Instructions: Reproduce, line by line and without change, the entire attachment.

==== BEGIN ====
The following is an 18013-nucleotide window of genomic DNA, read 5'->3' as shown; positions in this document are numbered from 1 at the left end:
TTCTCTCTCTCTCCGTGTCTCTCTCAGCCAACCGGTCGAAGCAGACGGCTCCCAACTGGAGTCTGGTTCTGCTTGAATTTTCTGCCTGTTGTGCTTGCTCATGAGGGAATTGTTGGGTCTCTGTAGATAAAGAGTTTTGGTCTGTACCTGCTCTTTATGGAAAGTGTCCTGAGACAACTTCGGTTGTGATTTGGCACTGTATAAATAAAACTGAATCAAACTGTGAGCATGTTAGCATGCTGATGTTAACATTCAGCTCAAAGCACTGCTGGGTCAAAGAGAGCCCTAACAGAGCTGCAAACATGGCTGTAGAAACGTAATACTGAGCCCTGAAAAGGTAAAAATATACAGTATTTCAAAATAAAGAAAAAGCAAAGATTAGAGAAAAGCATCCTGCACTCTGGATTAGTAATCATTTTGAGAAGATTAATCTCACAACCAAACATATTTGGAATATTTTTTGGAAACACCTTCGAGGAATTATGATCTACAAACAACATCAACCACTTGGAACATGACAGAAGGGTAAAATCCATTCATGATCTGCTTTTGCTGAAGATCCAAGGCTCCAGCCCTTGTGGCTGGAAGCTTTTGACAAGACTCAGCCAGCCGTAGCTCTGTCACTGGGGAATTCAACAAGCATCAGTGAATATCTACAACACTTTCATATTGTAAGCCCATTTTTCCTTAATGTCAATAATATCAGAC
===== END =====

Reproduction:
The following is an 18013-nucleotide window of genomic DNA, read 5'->3' as shown; positions in this document are numbered from 1 at the left end:
TTCTCTCTCTCTCCGTGTCTCTCTCAGCCAACCGGTCGAAGCAGACGGCTCCCAACTGGAGTCTGGTTCTGCTTGAATTTTCTGCCTGTTGTGCTTGCTCATGAGGGAATTGTTGGGTCTCTGTAGATAAAGAGTTTTGGTCTGTACCTGCTCTTTATGGAAAGTGTCCTGAGACAACTTCGGTTGTGATTTGGCACTGTATAAATAAAACTGAATCAAACTGTGAGCATGTTAGCATGCTGATGTTAACATTCAGCTCAAAGCACTGCTGGGTCAAAGAGAGCCCTAACAGAGCTGCAAACATGGCTGTAGAAACGTAATACTGAGCCCTGAAAAGGTAAAAATATACAGTATTTCAAAATAAAGAAAAAGCAAAGATTAGAGAAAAGCATCCTGCACTCTGGATTAGTAATCATTTTGAGAAGATTAATCTCACAACCAAACATATTTGGAATATTTTTTGGAAACACCTTCGAGGAATTATGATCTACAAACAACATCAACCACTTGGAACATGACAGAAGGGTAAAATCCATTCATGATCTGCTTTTGCTGAAGATCCAAGGCTCCAGCCCTTGTGGCTGGAAGCTTTTGACAAGACTCAGCCAGCCGTAGCTCTGTCACTGGGGAATTCAACAAGCATCAGTGAATATCTACAACACTTTCATATTGTAAGCCCATTTTTCCTTAATGTCAATAATATCAGAC